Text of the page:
Johnson & Johnson Accused of Concealing Alleged Mesothelioma Risk, as First New Jersey Talcum Powder Lawsuit Heads to Trial

Published on January 19, 2018 by Laurie Villanueva

New Jersey convened its first talcum powder trial earlier this month, opening a new front in the litigation involving the alleged link between Johnson & Johnson’s talc-powders and cancer.

The talcum powder lawsuit, which is pending in Middlesex Superior Court, alleges that Johnson & Johnson knew for decades that the talc used to manufacture its Baby Powder and Shower-to-Shower products contained mesothelioma-causing asbestos, but failed to warn consumers in order to protect the products’ sales. (Docket Number MID-L-7385-16)

Johnson & Johnson denies that its talc-based powders ever contained asbestos and asserts that any testing that detected the deadly substance was faulty.

Jury selection for the case began on January 8th. Opening statements were scheduled for January 16th.

Talcum Powder Mesothelioma Litigation

In November, a California jury found for Johnson & Johnson in another case involving talcum powder and mesothelioma.

Colgate-Palmolive is facing around 170 similar talcum powder lawsuits in courts around the country. In 2015, the company was ordered to pay $13 million in a California mesothelioma lawsuit involving Cashmere Bouquet.

Late last year, the company agreed to settle another Cashmere Bouquet lawsuit for an undisclosed amount. The mesothelioma settlement allowed the company to avoid going to trial in New Jersey Superior Court.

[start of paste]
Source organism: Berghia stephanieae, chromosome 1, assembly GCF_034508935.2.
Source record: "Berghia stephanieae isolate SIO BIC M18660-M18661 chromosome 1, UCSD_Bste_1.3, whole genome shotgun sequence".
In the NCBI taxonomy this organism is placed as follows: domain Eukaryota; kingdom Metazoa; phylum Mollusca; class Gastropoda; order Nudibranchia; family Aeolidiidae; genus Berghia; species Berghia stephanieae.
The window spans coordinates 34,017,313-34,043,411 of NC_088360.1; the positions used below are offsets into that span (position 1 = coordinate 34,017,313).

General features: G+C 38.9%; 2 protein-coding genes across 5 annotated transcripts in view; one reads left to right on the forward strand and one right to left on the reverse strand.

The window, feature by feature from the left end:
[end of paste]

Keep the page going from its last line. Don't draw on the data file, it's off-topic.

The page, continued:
Johnson & Johnson Ovarian Cancer Litigation

Johnson & Johnson also faces more than 5,500 talcum powder lawsuits filed on behalf of women who allegedly developed ovarian cancer due to their long-term use of the company’s talc-based powders for feminine hygiene purposes.

Among other things, plaintiffs claim that the consumer healthcare product’s company was aware of research dating back to the 1970s that linked the regular and repeated application of talc to the female genitals to an increased risk of ovarian cancer. They also claim that Johnson & Johnson failed to issue any warnings in order to protect the profits derived from its Baby Powder and Shower-to-Shower franchises.

Since February 2015, plaintiffs in several high-profile talcum powder ovarian cancer trials have been awarded multi-million-dollar judgments ranging from $55 million to $417 million. Recently, however, a judge in California overturned the $417 million verdict because of accusations involving juror misconduct and other issues.

A $72 million verdict awarded to an out-of-state plaintiff in Missouri’s talcum powder litigation was also tossed to comply with new standards set by the U.S. Supreme Court’s recent ruling in Bristol-Myers Squibb v. Superior Court of California.

In November, however, a $110 million verdict awarded to another out-state-plaintiff was upheld, after the trial court concluded that jurisdiction was appropriate because Johnson & Johnson and Imery’s had used a Missouri-based company to label, package and distribute their talc products.

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